The weather during filming, which took place in Nashville and outlying areas, was often sweltering, and a day of torrential rain turned one set into a swamp that practically swallowed every vehicle in the vicinity. She shrugs off the inconveniences, though. The makeup that transformed her into a 69-year old "wasn't that big of a deal. They just put glue on your face, tie your hair up high, and you go do it." As for the costumes, which were authentic from top to bottom, "they felt a little weird. My character had to wear this cone-shaped bra thing. If I wear a bra, it's rare, so that definitely wasn't comfortable, and the nylons were awfully hot -- and I don't wear those in real life, either. But they helped me get into character, so I'm glad they did it right.

"I think I really knew who she was," Lynne says of Carrie. "There wasn't that much information on her, but we know she was a very stoic woman who had a Christian upbringing. She learned to sing in church taught her children to sing in church, and looked out for her family, which, during Johnny's childhood, was very, very poor. It wasn't easy, and that's something I understand."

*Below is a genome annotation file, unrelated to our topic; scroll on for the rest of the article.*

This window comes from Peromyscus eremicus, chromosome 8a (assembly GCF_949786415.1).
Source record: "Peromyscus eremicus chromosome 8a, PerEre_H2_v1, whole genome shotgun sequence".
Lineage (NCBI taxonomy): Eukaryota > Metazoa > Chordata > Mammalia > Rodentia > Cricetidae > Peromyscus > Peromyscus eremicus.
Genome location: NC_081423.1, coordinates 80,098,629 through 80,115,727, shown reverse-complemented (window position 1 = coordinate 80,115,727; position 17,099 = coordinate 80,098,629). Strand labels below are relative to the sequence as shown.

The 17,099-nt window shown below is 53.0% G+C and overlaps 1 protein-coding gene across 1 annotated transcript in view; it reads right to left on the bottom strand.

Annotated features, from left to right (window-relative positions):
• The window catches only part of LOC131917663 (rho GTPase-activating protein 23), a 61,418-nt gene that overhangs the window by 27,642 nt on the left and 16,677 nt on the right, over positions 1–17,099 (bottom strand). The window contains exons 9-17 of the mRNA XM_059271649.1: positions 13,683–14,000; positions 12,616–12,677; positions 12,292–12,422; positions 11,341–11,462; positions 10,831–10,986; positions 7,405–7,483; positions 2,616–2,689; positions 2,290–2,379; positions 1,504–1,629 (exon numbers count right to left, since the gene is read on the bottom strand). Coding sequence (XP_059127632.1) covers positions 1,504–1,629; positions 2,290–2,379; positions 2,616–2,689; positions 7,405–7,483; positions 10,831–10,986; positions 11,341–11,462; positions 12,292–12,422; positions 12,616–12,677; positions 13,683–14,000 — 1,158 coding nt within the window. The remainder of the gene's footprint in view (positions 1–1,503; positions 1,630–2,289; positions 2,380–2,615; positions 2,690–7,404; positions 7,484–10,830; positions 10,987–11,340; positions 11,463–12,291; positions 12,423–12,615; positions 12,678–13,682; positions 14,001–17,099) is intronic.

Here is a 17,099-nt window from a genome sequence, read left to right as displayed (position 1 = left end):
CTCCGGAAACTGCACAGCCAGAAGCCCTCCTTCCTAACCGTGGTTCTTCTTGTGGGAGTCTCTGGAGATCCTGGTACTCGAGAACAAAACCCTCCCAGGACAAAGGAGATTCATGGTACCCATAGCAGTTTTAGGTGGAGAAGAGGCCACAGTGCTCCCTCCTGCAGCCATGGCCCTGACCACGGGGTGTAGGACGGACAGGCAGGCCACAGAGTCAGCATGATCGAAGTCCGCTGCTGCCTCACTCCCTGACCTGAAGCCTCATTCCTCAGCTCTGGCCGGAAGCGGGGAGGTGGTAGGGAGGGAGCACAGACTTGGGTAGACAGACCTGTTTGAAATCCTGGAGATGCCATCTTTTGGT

True enough -- and she admits to having lived through some "wild swings" career-wise, too. She and her sister, whose country hits are gathered on the latter's The Definitive Collection, just released by MCA, abandoned Alabama for Nashville after their parents' deaths. Shortly thereafter, Lynne cut some demos that caught the ear of folks at Epic. Her bow for the imprint, 1989's Sunrise, sported "If I Could Bottle This Up," a duet with George Jones that became a minor hit, and radio programmers also took a liking to 1990's Tough All Over and 1991's Soft Talk -- so much so that Lynne was given the Country Music Association's Horizon Award, a prize for talented newcomers that long preceded her Grammy victory. Her rising reputation was deserved; Epic Recordings, a 2000 compilation, has quite a few enjoyable moments, including her self-assured rendition of (yes, it's true) Cash's "I Walk the Line." But she chafed under the creative restrictions placed upon her and eventually crafted Temptation, a brassy, hard-swinging effort, for Morgan Creek, an indie. Unfortunately, Morgan Creek folded before most people heard the platter, and 1995's Restless, made for the smallish Magnatone imprint, was fated to obscurity as well.